My close friend, Mer, recently shared a similar story about her mother who is now 95 and living in Florida.   Her mother was brought up in a working-class family in the coal mining region of Pennsylvania.  She has not had much exposure among her neighbors to those who are of different backgrounds than her own.  Over the past year, when they shop at the supermarket, they have often found two for one deals on products that her mom could use, but she doesn’t have room in her small fridge to store two frozen packages of chicken for example…and so my friend suggested to her mom that after they go through checkout that they look for a family who might be able to use the extra food.  Each week when they shop, her mom looks around and approaches an individual or a family to offer the food to them and explains the situation.  Over time, her mom has spent time talking to families who are Spanish speaking, translated by a younger child to the mother and grandmother who are with her.  Hugs are exchanged and sincere gratitude offered, but the truth is that in this simple gesture, Mer’s mother is stretching her own concept of who is her neighbor, even at the young age of 95…and she often spends the rest of the day talking about how moving that simple encounter was for her in that day.  At first, she was wary of going up to perfect strangers and offering the extra food, but she has been met again and again with gratitude and a few minutes of connecting with someone she never would have met if she had not approached them.

In 2011, there was a book published by a man named Peter Lovenheim called In the Neighborhood: The Search for Community on an American Street, One Sleepover at a Time.  He lives in a nice suburb outside of Rochester, NY and after a tragic murder-suicide just a few doors down from him, he realized how few of his neighbors he really knew and he decided to do something about it.  He thought about how he could reach out to get to know more of them and remembered how as a kid, he had such positive experiences getting to know the families of his friends when he slept over at their homes and spent the next morning exchanging conversation over breakfast.  So he did a bold thing…he began to reach out and explain his project to his neighbors, explaining that he wanted to get to know them….and eventually asked if he could sleep over and experience life from the inside and you know, about half of the people said yes.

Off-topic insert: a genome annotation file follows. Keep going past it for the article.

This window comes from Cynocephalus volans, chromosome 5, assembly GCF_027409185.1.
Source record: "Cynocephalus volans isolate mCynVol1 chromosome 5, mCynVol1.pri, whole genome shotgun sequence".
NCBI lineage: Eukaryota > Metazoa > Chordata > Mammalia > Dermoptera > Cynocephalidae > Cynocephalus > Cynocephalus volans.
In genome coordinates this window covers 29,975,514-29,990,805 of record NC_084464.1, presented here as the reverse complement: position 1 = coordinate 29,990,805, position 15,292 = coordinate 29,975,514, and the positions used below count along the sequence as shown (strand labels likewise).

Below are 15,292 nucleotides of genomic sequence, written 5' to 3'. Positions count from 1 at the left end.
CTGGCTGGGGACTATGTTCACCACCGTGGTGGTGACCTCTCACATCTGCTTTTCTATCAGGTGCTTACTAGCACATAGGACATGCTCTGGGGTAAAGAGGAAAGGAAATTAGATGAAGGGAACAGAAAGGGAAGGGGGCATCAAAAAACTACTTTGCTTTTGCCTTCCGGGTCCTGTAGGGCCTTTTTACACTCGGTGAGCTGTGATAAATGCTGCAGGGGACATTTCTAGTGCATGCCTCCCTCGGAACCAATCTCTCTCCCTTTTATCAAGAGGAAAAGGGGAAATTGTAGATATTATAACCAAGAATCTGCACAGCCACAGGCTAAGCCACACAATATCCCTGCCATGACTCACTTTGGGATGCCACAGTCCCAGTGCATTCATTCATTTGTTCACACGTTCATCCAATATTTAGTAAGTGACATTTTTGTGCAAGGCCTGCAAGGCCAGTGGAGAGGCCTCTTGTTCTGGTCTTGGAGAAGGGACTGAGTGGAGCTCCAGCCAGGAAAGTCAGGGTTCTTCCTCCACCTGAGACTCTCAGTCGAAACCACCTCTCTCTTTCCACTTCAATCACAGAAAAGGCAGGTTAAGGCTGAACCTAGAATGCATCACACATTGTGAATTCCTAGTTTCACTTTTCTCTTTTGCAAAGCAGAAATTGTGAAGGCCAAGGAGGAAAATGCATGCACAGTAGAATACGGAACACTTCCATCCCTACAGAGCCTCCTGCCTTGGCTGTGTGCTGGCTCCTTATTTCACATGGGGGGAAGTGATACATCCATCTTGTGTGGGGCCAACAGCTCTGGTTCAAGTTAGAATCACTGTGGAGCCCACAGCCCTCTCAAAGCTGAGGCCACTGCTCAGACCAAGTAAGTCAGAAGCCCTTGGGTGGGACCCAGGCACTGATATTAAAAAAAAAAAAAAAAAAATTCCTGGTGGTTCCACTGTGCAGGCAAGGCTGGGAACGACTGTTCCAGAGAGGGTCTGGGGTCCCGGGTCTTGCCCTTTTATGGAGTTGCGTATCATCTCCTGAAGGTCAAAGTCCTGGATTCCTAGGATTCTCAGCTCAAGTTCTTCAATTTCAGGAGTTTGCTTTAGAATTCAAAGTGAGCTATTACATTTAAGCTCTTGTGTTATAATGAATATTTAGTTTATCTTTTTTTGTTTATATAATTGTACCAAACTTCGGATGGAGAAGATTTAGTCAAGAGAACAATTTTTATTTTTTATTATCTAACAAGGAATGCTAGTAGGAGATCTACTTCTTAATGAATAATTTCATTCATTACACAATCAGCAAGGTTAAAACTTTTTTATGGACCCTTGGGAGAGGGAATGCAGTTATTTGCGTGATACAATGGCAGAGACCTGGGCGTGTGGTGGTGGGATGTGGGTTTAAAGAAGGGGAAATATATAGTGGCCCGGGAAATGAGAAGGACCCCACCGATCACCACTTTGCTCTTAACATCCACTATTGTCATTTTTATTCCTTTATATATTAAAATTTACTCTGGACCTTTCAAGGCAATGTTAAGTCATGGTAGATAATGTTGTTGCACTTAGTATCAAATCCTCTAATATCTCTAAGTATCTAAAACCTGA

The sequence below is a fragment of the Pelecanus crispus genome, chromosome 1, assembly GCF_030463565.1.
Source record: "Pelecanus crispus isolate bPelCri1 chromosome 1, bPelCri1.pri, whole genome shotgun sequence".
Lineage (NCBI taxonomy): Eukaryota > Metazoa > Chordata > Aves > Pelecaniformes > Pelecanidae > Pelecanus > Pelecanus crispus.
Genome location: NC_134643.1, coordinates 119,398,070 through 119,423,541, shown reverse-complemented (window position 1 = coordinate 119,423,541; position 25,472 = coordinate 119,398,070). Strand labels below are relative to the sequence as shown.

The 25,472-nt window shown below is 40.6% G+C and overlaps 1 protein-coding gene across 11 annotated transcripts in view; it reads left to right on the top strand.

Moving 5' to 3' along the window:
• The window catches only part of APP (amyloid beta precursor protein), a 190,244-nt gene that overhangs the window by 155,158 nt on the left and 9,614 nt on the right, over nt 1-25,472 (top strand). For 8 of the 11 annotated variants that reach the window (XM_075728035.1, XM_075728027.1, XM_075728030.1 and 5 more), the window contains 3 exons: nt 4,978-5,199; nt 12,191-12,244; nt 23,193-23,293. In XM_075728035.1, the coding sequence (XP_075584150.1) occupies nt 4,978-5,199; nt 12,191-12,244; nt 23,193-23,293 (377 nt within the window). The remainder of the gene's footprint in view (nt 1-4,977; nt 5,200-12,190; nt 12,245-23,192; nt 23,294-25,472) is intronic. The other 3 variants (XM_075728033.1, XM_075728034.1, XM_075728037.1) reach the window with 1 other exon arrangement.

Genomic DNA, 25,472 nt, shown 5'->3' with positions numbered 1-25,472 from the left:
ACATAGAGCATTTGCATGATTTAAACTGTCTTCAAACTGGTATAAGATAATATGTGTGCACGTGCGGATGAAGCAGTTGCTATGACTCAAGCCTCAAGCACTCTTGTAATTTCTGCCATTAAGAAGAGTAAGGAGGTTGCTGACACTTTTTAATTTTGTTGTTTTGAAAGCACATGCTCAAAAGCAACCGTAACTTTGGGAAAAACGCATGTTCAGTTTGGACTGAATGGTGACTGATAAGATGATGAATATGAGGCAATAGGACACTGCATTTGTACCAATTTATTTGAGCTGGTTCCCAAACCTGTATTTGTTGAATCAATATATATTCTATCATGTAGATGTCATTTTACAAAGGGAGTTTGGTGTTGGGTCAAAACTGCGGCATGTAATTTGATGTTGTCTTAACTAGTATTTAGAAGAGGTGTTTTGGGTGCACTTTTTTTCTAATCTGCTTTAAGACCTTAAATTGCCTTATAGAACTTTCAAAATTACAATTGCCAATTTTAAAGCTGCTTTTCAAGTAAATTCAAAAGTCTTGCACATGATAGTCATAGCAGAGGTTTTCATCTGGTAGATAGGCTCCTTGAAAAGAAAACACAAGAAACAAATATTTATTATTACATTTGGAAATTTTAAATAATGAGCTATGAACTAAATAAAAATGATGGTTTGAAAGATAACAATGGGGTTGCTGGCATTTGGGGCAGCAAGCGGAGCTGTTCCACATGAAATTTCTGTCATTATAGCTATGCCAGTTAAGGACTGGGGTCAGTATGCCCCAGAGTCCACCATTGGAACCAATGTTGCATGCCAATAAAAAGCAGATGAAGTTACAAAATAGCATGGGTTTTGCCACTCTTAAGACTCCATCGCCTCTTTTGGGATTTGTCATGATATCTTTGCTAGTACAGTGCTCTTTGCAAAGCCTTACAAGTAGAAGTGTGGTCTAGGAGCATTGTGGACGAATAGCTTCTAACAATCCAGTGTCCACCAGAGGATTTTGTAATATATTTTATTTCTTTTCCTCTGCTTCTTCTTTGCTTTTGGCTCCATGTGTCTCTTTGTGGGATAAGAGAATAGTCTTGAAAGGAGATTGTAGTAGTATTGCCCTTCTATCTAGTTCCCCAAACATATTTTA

As he was writing the book, he explored what it was that keeps people from getting to know one another.  He’s not a sociologist, but he did explore it from that vantage point and he noticed that there wasn’t much difference between urban, rural and suburban settings; people are increasingly cut off from one another.  He observed some of the changing dynamics that contribute to how we live today.  With more people working, including two career couples, there are just fewer people home during the day. We spend more time in front of the television and on the Internet.  Our homes have changed over the years. Houses and lot sizes today are about twice the size on average than they were a generation ago, so we’re just further apart from each other.

And on top of that, front porches have largely disappeared.  The author remembered that when he was younger if you put a fence up in your backyard, it was considered a slightly hostile act, but today, a lot of new housing construction comes with fences already built.

I can remember my own neighborhood growing up in Portland where neighbors looked out for one another, where we could borrow a cup of sugar when needed and when people brought casseroles at a time of sickness or loss.  My husband grew up on the northside of Chicago, but he remembers very similar dynamics where they had block parties and really knew the names of the families on the street.  However imperfect at times, it was a community and people did not feel quite so cut off, quite so isolated and alone.  We have lost something valuable over time.

And so today, let’s try to think of this familiar commandment shared by Jesus, “Love your neighbor as yourself” in a new way.  If we stretch our concept of neighbor, we just never know how our lives may be enriched or theirs.  As Frost wrote,

“Before I built a wall I’d ask to know

What I was walling in or walling out,

And to whom I was like to give offence.

Something there is that doesn’t love a wall,

That wants it down.”